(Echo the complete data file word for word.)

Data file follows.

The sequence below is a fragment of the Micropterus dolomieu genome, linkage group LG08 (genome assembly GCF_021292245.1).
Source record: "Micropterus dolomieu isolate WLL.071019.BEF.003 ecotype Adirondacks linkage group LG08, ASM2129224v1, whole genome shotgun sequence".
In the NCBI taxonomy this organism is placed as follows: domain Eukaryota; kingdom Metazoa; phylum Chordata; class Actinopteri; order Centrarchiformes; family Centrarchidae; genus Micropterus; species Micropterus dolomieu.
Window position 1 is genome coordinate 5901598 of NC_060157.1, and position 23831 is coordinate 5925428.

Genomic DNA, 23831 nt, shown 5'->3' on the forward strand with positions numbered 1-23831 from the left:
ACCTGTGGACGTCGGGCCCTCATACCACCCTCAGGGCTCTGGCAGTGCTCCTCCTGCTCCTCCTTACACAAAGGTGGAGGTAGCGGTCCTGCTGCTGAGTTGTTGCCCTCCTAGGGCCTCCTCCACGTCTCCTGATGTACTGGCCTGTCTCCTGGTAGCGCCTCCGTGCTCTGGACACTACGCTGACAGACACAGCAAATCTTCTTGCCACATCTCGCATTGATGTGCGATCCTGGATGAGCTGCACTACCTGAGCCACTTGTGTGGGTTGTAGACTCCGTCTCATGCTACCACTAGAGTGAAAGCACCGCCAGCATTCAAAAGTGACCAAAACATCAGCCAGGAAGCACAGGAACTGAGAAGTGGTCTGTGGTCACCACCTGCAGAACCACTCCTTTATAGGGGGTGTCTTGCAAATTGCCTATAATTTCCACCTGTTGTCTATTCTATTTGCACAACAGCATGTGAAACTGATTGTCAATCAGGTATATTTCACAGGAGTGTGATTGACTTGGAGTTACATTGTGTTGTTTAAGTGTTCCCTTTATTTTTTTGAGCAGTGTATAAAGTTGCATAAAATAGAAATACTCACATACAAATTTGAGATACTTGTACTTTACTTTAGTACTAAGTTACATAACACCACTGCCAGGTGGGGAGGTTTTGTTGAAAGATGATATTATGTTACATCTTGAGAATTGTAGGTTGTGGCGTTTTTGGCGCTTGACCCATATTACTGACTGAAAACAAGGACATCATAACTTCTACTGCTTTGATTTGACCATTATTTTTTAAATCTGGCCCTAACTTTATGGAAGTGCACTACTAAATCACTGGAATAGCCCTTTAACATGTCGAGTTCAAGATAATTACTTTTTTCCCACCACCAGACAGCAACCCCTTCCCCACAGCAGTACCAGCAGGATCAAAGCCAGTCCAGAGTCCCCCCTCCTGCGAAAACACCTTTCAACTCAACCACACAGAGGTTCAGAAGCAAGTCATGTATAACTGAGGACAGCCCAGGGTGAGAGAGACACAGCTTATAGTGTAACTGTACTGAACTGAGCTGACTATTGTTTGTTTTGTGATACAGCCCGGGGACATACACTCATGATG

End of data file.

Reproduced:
The sequence below is a fragment of the Micropterus dolomieu genome, linkage group LG08 (genome assembly GCF_021292245.1).
Source record: "Micropterus dolomieu isolate WLL.071019.BEF.003 ecotype Adirondacks linkage group LG08, ASM2129224v1, whole genome shotgun sequence".
In the NCBI taxonomy this organism is placed as follows: domain Eukaryota; kingdom Metazoa; phylum Chordata; class Actinopteri; order Centrarchiformes; family Centrarchidae; genus Micropterus; species Micropterus dolomieu.
Window position 1 is genome coordinate 5901598 of NC_060157.1, and position 23831 is coordinate 5925428.

Genomic DNA, 23831 nt, shown 5'->3' on the forward strand with positions numbered 1-23831 from the left:
ACCTGTGGACGTCGGGCCCTCATACCACCCTCAGGGCTCTGGCAGTGCTCCTCCTGCTCCTCCTTACACAAAGGTGGAGGTAGCGGTCCTGCTGCTGAGTTGTTGCCCTCCTAGGGCCTCCTCCACGTCTCCTGATGTACTGGCCTGTCTCCTGGTAGCGCCTCCGTGCTCTGGACACTACGCTGACAGACACAGCAAATCTTCTTGCCACATCTCGCATTGATGTGCGATCCTGGATGAGCTGCACTACCTGAGCCACTTGTGTGGGTTGTAGACTCCGTCTCATGCTACCACTAGAGTGAAAGCACCGCCAGCATTCAAAAGTGACCAAAACATCAGCCAGGAAGCACAGGAACTGAGAAGTGGTCTGTGGTCACCACCTGCAGAACCACTCCTTTATAGGGGGTGTCTTGCAAATTGCCTATAATTTCCACCTGTTGTCTATTCTATTTGCACAACAGCATGTGAAACTGATTGTCAATCAGGTATATTTCACAGGAGTGTGATTGACTTGGAGTTACATTGTGTTGTTTAAGTGTTCCCTTTATTTTTTTGAGCAGTGTATAAAGTTGCATAAAATAGAAATACTCACATACAAATTTGAGATACTTGTACTTTACTTTAGTACTAAGTTACATAACACCACTGCCAGGTGGGGAGGTTTTGTTGAAAGATGATATTATGTTACATCTTGAGAATTGTAGGTTGTGGCGTTTTTGGCGCTTGACCCATATTACTGACTGAAAACAAGGACATCATAACTTCTACTGCTTTGATTTGACCATTATTTTTTAAATCTGGCCCTAACTTTATGGAAGTGCACTACTAAATCACTGGAATAGCCCTTTAACATGTCGAGTTCAAGATAATTACTTTTTTCCCACCACCAGACAGCAACCCCTTCCCCACAGCAGTACCAGCAGGATCAAAGCCAGTCCAGAGTCCCCCCTCCTGCGAAAACACCTTTCAACTCAACCACACAGAGGTTCAGAAGCAAGTCATGTATAACTGAGGACAGCCCAGGGTGAGAGAGACACAGCTTATAGTGTAACTGTACTGAACTGAGCTGACTATTGTTTGTTTTGTGATACAGCCCGGGGACATACACTCATGATG